Picasso Had His Canvas; I Have My Low Code Software

Written By: Jack Bennett

Programming is art. I first heard that concept in college when a friend of mine, who was a computer engineer, tried to convince me of the artistic expression he’d displayed by solving an aspect of the project we were working on in remarkably few lines of code. I rejected the idea, partly because I believed it besmirched art and the artistic process; something I’d run into frequently going to a tech school and majoring in engineering. But perhaps I was wrong. Maybe I still wouldn’t say that the final product is art, but I’ve come to find that the process of software development mirrors the creative process used to create beautiful works of art. Therein lies my passion for what I do. 

There are two worlds that exist when you begin a programming project. There’s the seedy underworld of ideation that exists in chaotic thought in your head and on a PowerPoint and within the crisscrossing of lines on an illegible data relationship diagram. It’s vibrant and colorful. It’s a music number in an animated Tim Burton film. And then there’s the sterile white screen of an empty programming software (I’m not using dark mode to drive home this juxtaposition). It’s overwhelming, it’s daunting, to find a way to connect that chaos to tangible, solution-oriented features. And it’s beautiful. 

That concept is a lot easier to grasp in custom code, because the possibilities are infinite. There are as many ways to translate your chaotic ideas to features as there are Stack Overflow articles on how to do stuff in coding. And for the unfamiliar, there’s a lot of Stack Overflow articles on how to do stuff in coding. But I work in low code. There’s this fallacy that low code stifles the creative process by severely limiting the possibilities. It’s a fallacy that I believed as a novice, and perhaps I’m writing to my past self to silence his biggest doubt as he considered getting into this industry.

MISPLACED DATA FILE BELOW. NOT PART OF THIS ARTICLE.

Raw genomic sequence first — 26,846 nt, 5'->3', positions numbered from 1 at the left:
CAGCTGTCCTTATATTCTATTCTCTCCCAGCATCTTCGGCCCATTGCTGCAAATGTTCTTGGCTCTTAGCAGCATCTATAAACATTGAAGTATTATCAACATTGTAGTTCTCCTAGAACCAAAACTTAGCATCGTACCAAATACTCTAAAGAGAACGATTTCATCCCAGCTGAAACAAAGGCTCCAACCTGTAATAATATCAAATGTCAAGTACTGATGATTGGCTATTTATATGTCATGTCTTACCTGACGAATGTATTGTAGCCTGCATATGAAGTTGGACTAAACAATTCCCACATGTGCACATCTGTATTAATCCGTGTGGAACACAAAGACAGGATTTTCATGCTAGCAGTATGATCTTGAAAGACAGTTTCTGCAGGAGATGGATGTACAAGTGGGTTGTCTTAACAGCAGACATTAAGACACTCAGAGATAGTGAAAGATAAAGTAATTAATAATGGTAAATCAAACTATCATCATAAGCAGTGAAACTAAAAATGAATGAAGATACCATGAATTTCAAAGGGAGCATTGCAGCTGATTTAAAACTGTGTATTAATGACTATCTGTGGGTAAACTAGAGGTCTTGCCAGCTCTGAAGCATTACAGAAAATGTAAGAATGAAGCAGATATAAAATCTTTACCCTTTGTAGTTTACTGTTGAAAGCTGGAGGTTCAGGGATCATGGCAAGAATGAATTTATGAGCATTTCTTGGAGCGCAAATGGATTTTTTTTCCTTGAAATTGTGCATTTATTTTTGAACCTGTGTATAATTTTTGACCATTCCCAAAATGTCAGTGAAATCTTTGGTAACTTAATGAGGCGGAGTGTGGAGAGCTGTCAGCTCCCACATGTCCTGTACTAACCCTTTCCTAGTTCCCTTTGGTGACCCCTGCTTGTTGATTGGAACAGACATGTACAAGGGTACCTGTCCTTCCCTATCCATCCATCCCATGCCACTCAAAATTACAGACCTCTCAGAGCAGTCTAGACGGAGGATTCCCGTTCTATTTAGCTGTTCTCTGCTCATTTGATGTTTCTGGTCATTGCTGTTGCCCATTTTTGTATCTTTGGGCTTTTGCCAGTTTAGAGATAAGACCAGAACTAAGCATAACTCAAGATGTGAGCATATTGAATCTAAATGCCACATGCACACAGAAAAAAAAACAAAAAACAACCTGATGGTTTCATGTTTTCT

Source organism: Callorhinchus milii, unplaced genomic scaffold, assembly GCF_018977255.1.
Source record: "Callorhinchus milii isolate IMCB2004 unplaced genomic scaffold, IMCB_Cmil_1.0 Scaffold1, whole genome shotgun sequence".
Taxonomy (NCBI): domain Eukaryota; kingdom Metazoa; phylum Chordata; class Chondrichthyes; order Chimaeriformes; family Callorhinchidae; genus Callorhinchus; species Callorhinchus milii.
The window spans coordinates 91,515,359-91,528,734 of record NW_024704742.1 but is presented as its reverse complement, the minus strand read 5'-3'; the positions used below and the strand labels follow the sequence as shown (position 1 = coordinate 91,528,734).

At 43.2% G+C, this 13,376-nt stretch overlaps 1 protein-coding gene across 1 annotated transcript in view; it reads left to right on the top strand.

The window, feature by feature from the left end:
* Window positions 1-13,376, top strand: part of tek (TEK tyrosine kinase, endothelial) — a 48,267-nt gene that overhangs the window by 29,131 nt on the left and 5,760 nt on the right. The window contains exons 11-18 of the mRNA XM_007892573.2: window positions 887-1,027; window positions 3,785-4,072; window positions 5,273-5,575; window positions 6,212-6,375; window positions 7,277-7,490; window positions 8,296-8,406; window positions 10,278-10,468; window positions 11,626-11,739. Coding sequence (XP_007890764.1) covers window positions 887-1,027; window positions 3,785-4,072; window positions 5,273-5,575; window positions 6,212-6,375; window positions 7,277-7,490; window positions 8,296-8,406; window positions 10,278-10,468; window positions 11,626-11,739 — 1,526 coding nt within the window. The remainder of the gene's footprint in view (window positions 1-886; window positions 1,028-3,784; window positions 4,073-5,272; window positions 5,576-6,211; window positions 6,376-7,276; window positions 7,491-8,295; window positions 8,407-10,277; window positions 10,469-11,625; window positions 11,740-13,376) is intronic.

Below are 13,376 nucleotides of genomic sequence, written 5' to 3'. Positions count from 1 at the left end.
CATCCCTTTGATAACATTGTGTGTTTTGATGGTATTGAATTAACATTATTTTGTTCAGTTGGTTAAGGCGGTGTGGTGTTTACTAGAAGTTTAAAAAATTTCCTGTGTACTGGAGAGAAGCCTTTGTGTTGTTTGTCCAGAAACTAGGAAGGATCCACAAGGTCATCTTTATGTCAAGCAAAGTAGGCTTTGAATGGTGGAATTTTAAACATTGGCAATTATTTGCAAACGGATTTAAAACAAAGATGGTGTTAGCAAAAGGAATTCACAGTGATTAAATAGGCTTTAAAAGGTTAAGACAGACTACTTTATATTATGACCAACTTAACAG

I’m going to use a metaphor that a low code developer would resent. Developing in custom code is painting an image or an idea on a blank canvas. And developing in low code is coloring in an adult coloring book (they’re supposedly quite therapeutic). But it didn’t take long in my position for me to comically reject that premise. No, I’ve found that developing in custom code is having a beautiful idea for a painting and proceeding to spend half your time crafting a handmade, utilitarian frame so you can display and hang it up. Low code is having the frame on hand so that you can focus on each and every brush stroke that makes your painting what you had in mind.  

Generally, low code isn’t considered as creative compared to custom code. The culture around custom code is filled with creative challenges and hackathons, while low code’s culture is business processes and use cases. But that’s probably because there are fewer people out there using it creatively than there are less ways to use it creatively. And that’s what I aimed to get out of the recent Pegasystems Hackathon I participated in, perhaps even at the expense of winning the competition. 

My team built an application that could act as a scoreboard for a game of darts and use AI and analytics to display post game stats as well as simulate future dart throws for a player based on their tendencies. Many of the project’s features weren’t something I’d really seen in my increasingly extensive experience with low code, but I considered that a feature, not a bug. It’s refreshing to know that utilizing robust out of the box features doesn’t put the developer in a box. 

I was able to use the frame I’d been given to create something totally new and unique and me. And just that spark of confidence to know that I can create anything I want in my chosen space of expertise is enough to drive me. Every time I work on my project at srcLogic or a hackathon or any other low code project I decide to help out on, I am filling the canvas with my artistic expression. My work laptop isn’t just a place for emails reminding me to fill out my timesheet. No, it is my gallery; it is my museum.